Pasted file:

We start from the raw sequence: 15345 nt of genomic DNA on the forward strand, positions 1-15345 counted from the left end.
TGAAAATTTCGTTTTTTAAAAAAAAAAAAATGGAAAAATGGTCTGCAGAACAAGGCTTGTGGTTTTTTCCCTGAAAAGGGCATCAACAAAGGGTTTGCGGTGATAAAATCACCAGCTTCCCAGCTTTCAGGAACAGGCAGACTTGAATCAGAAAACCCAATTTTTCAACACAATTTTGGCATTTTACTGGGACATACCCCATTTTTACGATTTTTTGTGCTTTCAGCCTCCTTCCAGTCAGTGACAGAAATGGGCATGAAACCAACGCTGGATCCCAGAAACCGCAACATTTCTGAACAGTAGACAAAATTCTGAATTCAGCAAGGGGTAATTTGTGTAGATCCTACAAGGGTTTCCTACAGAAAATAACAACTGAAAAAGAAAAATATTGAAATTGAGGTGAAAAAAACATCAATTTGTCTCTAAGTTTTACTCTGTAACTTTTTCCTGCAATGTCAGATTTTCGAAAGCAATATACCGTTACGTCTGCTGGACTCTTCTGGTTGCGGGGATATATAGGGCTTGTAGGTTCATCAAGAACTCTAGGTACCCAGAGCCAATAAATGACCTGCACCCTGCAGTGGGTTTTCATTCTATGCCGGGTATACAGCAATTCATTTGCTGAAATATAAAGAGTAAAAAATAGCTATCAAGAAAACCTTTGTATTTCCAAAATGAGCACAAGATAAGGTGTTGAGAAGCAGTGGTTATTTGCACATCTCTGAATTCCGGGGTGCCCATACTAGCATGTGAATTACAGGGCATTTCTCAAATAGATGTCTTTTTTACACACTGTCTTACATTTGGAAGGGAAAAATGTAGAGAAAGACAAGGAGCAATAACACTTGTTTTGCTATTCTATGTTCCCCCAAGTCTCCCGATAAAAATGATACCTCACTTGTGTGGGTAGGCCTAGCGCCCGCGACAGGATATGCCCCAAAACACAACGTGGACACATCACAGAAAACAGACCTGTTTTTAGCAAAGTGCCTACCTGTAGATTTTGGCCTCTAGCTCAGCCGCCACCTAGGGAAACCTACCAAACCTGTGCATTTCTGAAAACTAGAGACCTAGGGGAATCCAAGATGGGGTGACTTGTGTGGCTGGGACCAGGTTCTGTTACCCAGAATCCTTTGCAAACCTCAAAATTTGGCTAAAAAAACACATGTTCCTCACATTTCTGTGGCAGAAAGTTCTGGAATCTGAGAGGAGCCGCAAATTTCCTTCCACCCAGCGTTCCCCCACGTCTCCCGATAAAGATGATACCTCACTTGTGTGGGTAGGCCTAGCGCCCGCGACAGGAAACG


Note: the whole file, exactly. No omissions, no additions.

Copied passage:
We start from the raw sequence: 15345 nt of genomic DNA on the forward strand, positions 1-15345 counted from the left end.
TGAAAATTTCGTTTTTTAAAAAAAAAAAAATGGAAAAATGGTCTGCAGAACAAGGCTTGTGGTTTTTTCCCTGAAAAGGGCATCAACAAAGGGTTTGCGGTGATAAAATCACCAGCTTCCCAGCTTTCAGGAACAGGCAGACTTGAATCAGAAAACCCAATTTTTCAACACAATTTTGGCATTTTACTGGGACATACCCCATTTTTACGATTTTTTGTGCTTTCAGCCTCCTTCCAGTCAGTGACAGAAATGGGCATGAAACCAACGCTGGATCCCAGAAACCGCAACATTTCTGAACAGTAGACAAAATTCTGAATTCAGCAAGGGGTAATTTGTGTAGATCCTACAAGGGTTTCCTACAGAAAATAACAACTGAAAAAGAAAAATATTGAAATTGAGGTGAAAAAAACATCAATTTGTCTCTAAGTTTTACTCTGTAACTTTTTCCTGCAATGTCAGATTTTCGAAAGCAATATACCGTTACGTCTGCTGGACTCTTCTGGTTGCGGGGATATATAGGGCTTGTAGGTTCATCAAGAACTCTAGGTACCCAGAGCCAATAAATGACCTGCACCCTGCAGTGGGTTTTCATTCTATGCCGGGTATACAGCAATTCATTTGCTGAAATATAAAGAGTAAAAAATAGCTATCAAGAAAACCTTTGTATTTCCAAAATGAGCACAAGATAAGGTGTTGAGAAGCAGTGGTTATTTGCACATCTCTGAATTCCGGGGTGCCCATACTAGCATGTGAATTACAGGGCATTTCTCAAATAGATGTCTTTTTTACACACTGTCTTACATTTGGAAGGGAAAAATGTAGAGAAAGACAAGGAGCAATAACACTTGTTTTGCTATTCTATGTTCCCCCAAGTCTCCCGATAAAAATGATACCTCACTTGTGTGGGTAGGCCTAGCGCCCGCGACAGGATATGCCCCAAAACACAACGTGGACACATCACAGAAAACAGACCTGTTTTTAGCAAAGTGCCTACCTGTAGATTTTGGCCTCTAGCTCAGCCGCCACCTAGGGAAACCTACCAAACCTGTGCATTTCTGAAAACTAGAGACCTAGGGGAATCCAAGATGGGGTGACTTGTGTGGCTGGGACCAGGTTCTGTTACCCAGAATCCTTTGCAAACCTCAAAATTTGGCTAAAAAAACACATGTTCCTCACATTTCTGTGGCAGAAAGTTCTGGAATCTGAGAGGAGCCGCAAATTTCCTTCCACCCAGCGTTCCCCCACGTCTCCCGATAAAGATGATACCTCACTTGTGTGGGTAGGCCTAGCGCCCGCGACAGGAAACG